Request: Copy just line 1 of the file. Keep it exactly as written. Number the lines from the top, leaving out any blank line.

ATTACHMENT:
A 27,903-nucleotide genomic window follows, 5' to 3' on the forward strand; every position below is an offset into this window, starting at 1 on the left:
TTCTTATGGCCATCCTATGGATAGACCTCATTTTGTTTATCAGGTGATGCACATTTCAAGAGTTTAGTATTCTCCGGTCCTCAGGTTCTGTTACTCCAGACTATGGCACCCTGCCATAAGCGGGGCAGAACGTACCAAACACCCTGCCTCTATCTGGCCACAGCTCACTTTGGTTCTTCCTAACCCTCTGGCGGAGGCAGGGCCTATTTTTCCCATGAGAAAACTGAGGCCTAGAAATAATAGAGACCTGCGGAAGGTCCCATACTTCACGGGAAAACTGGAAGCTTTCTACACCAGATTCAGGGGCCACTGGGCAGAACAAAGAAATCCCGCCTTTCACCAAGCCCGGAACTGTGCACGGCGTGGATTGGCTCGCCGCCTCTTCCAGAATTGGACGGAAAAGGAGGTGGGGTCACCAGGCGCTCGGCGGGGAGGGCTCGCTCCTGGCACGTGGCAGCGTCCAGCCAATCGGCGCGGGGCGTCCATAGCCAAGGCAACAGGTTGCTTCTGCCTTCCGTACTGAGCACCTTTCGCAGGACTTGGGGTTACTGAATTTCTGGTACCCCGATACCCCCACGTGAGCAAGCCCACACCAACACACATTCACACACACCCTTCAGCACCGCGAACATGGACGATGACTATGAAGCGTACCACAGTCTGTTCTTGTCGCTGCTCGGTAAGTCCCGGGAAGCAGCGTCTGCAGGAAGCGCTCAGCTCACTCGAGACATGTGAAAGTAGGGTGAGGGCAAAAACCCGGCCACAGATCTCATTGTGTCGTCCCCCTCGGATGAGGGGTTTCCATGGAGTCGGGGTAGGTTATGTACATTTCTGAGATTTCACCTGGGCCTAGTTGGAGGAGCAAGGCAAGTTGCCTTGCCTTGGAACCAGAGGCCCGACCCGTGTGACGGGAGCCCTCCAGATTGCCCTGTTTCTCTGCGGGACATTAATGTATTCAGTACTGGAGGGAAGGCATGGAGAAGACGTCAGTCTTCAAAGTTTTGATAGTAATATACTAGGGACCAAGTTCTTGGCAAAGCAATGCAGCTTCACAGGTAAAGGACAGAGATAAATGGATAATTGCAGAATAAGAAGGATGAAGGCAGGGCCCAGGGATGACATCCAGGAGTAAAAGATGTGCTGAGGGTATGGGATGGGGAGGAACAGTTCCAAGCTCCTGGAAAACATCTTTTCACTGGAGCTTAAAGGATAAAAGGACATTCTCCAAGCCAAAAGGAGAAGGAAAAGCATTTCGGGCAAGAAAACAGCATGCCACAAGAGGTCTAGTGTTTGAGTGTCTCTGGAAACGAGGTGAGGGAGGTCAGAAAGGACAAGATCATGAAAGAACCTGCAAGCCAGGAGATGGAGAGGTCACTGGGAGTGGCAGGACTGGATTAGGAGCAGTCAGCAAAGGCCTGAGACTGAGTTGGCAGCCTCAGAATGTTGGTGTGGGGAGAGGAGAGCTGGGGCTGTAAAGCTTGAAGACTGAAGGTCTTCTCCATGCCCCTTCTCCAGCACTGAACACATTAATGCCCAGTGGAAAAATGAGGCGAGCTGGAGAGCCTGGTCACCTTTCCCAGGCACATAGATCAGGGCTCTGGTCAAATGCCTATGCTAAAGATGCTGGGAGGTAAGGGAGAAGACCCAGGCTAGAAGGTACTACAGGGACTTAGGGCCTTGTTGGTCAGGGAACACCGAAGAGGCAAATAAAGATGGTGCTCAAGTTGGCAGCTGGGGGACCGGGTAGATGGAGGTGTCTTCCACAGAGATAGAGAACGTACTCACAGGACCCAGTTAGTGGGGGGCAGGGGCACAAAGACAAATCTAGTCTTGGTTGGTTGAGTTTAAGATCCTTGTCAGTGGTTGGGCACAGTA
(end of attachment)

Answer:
A 27,903-nucleotide genomic window follows, 5' to 3' on the forward strand; every position below is an offset into this window, starting at 1 on the left: